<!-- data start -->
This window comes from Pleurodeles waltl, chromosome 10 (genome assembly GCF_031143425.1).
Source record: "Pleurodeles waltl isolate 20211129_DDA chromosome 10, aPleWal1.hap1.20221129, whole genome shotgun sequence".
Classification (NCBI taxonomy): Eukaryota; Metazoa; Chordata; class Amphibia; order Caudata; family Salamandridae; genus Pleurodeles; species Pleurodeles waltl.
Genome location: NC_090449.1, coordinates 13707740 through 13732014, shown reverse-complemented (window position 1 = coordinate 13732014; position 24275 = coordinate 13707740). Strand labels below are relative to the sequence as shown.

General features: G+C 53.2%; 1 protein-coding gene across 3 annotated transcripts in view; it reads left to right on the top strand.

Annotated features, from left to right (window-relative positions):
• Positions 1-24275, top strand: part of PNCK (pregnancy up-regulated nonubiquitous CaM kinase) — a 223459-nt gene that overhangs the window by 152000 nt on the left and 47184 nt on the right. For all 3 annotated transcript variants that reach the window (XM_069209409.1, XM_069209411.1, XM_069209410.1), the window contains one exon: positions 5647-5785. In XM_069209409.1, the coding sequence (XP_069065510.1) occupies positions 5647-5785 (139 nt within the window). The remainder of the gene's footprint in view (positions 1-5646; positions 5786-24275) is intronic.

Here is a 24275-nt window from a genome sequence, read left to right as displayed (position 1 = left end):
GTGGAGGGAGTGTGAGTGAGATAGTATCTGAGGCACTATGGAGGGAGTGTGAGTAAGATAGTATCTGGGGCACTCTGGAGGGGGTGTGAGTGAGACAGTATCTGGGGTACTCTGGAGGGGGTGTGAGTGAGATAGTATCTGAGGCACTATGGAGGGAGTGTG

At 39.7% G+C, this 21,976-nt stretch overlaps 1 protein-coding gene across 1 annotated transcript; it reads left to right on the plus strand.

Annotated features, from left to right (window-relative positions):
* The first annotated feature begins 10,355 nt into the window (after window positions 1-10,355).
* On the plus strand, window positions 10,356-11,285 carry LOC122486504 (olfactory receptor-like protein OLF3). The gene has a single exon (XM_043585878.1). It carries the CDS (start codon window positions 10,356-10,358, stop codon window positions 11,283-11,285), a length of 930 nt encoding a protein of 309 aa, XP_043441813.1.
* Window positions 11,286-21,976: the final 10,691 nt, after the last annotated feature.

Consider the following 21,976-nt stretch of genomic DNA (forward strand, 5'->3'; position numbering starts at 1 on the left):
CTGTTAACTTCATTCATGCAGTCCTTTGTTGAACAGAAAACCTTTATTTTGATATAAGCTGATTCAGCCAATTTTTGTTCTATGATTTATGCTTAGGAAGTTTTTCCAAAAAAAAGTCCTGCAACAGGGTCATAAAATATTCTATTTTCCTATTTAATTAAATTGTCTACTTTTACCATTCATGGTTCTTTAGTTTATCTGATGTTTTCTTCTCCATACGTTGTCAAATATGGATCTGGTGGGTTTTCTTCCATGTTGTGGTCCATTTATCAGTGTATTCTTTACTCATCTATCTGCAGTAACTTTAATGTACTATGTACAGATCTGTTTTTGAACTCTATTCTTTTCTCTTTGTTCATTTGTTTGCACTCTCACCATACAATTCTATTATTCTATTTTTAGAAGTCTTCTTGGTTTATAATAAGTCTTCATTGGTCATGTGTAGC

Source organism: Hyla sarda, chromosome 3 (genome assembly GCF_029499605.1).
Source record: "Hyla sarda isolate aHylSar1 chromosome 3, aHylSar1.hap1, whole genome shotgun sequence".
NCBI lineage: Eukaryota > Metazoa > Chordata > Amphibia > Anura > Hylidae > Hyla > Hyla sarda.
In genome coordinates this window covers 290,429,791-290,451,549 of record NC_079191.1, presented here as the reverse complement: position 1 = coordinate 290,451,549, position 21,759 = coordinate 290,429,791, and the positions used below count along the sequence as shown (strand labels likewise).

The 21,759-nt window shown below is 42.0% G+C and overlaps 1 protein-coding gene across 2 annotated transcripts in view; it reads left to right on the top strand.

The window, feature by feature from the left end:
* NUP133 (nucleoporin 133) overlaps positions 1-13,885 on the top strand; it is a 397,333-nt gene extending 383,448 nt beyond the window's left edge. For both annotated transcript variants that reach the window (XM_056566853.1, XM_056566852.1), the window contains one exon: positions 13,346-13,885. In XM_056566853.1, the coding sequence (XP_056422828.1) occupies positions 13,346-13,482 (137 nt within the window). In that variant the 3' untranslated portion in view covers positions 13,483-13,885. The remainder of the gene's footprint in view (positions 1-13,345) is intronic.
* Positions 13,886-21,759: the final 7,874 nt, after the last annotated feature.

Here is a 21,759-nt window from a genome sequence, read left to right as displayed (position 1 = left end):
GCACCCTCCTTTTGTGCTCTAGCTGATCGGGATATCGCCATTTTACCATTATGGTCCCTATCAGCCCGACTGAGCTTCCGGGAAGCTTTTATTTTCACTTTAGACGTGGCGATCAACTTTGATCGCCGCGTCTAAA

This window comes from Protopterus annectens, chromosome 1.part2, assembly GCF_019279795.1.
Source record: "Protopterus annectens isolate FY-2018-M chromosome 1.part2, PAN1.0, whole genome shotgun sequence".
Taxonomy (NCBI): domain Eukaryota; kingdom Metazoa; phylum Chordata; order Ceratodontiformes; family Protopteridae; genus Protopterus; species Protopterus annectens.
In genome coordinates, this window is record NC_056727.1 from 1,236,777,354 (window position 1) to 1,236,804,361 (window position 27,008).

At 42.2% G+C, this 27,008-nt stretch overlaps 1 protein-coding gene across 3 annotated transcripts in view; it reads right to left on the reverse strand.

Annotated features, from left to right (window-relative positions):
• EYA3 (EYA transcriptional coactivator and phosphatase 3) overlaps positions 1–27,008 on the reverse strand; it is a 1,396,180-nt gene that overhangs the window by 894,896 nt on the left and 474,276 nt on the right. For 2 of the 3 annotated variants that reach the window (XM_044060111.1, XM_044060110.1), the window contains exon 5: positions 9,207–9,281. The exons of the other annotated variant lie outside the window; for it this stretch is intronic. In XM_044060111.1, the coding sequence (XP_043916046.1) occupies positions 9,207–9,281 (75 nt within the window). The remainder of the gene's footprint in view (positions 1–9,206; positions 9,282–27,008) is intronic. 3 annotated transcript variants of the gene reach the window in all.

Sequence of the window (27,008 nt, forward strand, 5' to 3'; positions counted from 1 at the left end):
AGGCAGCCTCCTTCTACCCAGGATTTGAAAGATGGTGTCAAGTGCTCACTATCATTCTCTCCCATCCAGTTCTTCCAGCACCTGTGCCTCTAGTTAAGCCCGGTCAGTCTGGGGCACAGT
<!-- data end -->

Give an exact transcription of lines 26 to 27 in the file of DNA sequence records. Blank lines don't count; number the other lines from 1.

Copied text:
GCACCCTCCTTTTGTGCTCTAGCTGATCGGGATATCGCCATTTTACCATTATGGTCCCTATCAGCCCGACTGAGCTTCCGGGAAGCTTTTATTTTCACTTTAGACGTGGCGATCAACTTTGATCGCCGCGTCTAAA

This window comes from Protopterus annectens, chromosome 1.part2, assembly GCF_019279795.1.